Feb. 12 in Patent History…

Excerpt from Art Cashin comments: http://financialservicesinc.ubs.com/staticfiles/faw/adobe/all/cashin_comments.pdf

On this day (+2) in 1876, one of America’s most celebrated inventors was to learn the promise and punishment of punctuality. His name was Elisha Gray and he had already moved interactive communications light years ahead. He had invented an automatic relay for the telegraph which sped up communications by half. He then invented a trans-printer which read Morse code and printed the words in typeface. Partially inspired by the ease and speed provided by Gray’s inventions, the telegraph business took off.

That led to capacity constraints and demands for a telegraphic super highway. Since there was no fiber optics at the time, they needed something new. Gray decided to try sending simultaneous multiple messages by using a different musical tone for each message. It was ingenious….but still had a few bugs. And, while Gray worked on them, word spread that his new system had a special quality…..it could transmit the human voice. But Gray thought the ability to send eight telegraphic messages over the same wire simultaneously was more important.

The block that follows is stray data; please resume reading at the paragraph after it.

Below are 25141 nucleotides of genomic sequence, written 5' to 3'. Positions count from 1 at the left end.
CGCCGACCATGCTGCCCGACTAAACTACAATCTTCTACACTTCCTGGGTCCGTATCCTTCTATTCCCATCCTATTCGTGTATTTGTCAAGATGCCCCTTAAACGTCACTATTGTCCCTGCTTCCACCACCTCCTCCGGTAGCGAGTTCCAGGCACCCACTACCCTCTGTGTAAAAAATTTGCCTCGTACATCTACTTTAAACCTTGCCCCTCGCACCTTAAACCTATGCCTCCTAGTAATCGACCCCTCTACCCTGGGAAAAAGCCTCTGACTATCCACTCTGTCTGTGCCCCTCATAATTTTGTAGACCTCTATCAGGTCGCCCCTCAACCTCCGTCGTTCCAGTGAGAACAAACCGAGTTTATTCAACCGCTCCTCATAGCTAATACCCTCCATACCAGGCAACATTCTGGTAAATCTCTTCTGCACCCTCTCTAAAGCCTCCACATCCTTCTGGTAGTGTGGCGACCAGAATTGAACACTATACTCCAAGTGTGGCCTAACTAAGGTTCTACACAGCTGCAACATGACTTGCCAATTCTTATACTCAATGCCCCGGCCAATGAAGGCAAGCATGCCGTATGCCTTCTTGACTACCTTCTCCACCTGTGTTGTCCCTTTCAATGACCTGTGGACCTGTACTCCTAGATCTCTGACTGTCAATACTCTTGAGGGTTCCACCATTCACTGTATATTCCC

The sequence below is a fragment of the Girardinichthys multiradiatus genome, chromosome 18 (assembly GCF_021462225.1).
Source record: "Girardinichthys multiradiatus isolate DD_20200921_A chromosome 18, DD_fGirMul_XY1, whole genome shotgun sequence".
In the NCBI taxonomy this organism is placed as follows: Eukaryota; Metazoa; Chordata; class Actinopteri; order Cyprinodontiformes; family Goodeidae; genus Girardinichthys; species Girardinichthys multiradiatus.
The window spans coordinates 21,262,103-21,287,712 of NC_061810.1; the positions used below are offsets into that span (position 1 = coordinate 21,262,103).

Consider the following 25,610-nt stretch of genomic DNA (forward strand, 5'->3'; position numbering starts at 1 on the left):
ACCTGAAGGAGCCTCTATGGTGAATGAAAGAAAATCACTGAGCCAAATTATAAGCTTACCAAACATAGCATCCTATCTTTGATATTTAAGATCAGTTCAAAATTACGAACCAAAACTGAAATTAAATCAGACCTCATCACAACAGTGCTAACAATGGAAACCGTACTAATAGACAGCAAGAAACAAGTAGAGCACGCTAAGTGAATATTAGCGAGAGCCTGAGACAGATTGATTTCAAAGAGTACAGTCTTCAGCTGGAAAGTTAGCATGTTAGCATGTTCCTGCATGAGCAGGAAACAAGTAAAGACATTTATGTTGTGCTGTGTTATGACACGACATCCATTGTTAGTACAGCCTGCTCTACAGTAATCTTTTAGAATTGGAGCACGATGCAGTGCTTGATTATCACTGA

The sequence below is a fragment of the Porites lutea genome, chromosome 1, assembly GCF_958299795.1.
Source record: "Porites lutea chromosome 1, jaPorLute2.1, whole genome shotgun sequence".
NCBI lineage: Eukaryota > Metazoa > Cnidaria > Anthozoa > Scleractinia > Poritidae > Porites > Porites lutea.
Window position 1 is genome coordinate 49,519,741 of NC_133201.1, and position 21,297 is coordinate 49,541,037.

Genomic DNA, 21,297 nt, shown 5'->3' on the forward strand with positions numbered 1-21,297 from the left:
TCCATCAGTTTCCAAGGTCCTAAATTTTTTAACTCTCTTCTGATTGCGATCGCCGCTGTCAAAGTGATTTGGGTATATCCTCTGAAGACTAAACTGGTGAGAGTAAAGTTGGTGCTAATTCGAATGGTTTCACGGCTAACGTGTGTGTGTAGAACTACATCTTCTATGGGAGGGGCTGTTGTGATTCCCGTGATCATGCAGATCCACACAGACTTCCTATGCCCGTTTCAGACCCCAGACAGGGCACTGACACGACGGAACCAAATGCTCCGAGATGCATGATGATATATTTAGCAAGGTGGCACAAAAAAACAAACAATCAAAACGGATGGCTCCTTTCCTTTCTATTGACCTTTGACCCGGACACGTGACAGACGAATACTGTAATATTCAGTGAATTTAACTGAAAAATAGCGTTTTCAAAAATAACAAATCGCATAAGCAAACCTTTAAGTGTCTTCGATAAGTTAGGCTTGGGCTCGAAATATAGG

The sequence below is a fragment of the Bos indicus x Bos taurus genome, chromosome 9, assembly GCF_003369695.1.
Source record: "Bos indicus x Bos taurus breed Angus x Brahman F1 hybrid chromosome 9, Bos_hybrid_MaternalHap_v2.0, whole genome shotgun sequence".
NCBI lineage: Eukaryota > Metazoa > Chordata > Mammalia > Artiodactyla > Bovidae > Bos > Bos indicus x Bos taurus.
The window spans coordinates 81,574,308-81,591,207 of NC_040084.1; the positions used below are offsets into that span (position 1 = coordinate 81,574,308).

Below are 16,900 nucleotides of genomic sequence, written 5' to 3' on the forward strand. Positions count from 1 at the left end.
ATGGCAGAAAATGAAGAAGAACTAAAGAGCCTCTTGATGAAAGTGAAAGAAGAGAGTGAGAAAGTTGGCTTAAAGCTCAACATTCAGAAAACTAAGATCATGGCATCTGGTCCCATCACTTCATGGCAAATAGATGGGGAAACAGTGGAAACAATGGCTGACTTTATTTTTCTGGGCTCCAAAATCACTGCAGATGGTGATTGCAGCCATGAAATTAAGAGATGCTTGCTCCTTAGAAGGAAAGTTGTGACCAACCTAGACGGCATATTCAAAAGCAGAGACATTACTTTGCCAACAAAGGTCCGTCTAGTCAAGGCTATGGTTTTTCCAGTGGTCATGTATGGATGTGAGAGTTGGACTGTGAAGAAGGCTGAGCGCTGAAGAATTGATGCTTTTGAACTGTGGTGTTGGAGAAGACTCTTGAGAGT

While he plugged away at that, his partners warned that others (including Edison) were said to be working on voice transmission. So just to tie up loose ends, Gray dropped by the patent office to drop off his letter of intent on the telephone. Unfortunately, a guy named Alexander Graham Bell had dropped by just two hours earlier. That coincidence of time would result in patent lawsuits over the next three decades. In an odd twist, the lawsuits became so expensive that Bell and his father-in-law offered Western Union the rights to the telephone for just $100,000. In a decision studied in today’s business schools, Western Union replied…..We’re in the telegraph business not the phone business….and that’s where they stayed….If they had only realized they were in the communications business!!!! They might have ruled the world.

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